• Commonwealth Record: 2:06.88 – Siobhan-Marie O’Connor (GBR), 2016
  • World Junior Record: 2:09.64 – Yu Yiting (CHN), 2021
  • 2016 Olympic Champion: Katinka Hosszu (HUN) – 2:06.58
  • Olympic Qualifying Time: 2:10.49

Podium:

  1. Kaylee McKeown – 2:08.19
  2. Tessa Wallace – 2:11.79
  3. Meg Bailey – 2:12.88

McKeown, to no surprise, was out to the early lead, turning at the first 50 in 27.71. McKeown extended her lead after backstroke, turning in 1:00.37. Tessa Wallace would move up on the breaststroke leg, turning second behind McKeown with a 50 left. McKeown would finish in 2:08.19 in a personal best time, dropping .04 from her world-leading time from December. Wallace’s time of 2:11.79 is her first time under 2:12 and off the qualifying time for Tokyo. Bailey put up a best time as well, dropping .40 off her previous best of 2:13.28.

RANKING SEARCH RESULTS

Men 12&O 150 Meter IM MC, SM2-SM4 Finals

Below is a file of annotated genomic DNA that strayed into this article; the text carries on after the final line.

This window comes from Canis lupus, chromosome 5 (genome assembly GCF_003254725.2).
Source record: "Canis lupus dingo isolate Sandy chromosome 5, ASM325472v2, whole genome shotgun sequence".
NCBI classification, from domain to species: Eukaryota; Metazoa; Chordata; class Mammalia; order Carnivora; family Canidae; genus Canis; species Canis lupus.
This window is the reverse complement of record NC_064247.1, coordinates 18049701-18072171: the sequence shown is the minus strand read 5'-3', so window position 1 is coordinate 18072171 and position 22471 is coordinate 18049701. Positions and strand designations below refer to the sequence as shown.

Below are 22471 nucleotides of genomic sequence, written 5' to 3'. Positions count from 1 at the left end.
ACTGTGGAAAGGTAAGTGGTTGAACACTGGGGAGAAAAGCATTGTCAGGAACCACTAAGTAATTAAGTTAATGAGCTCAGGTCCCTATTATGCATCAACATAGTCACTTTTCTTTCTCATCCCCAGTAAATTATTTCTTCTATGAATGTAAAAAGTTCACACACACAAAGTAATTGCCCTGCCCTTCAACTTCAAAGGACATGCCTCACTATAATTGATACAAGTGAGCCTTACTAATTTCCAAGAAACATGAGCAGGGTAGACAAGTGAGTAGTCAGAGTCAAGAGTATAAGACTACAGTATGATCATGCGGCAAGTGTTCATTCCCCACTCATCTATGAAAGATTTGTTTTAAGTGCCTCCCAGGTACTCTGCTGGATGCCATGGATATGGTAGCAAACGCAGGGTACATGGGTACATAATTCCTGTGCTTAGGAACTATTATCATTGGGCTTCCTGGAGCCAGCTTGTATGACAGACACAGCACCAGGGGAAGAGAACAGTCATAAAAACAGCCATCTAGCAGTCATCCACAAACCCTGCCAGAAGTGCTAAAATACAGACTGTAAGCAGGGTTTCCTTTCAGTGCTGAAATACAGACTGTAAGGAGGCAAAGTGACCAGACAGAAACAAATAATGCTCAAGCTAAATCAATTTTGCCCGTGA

Podium:

  1. Ahmed Kelly – 3:00.70
  2. Grant Patterson – 3:06.18

Kelly and “Scooter” Patterson faced off for the second time today as both swimmers are in the same classification. Patterson had early speed in the first 50, touching in 56.99 after the backstroke leg. Kelly moved ahead on breaststroke and opened-up a three second lead heading into the freestyle leg. Kelly would take the win as both swimmers would be under the qualifying time and put themselves into position to qualify for Tokyo.

Women 12&O 200 Meter IM MC, SM5-SM14 – Finals

Podium (by points):

  1. Jasmine Greenwood – 903
  2. Tiffany Thomas Kane – 744
  3. Poppy Wilson – 740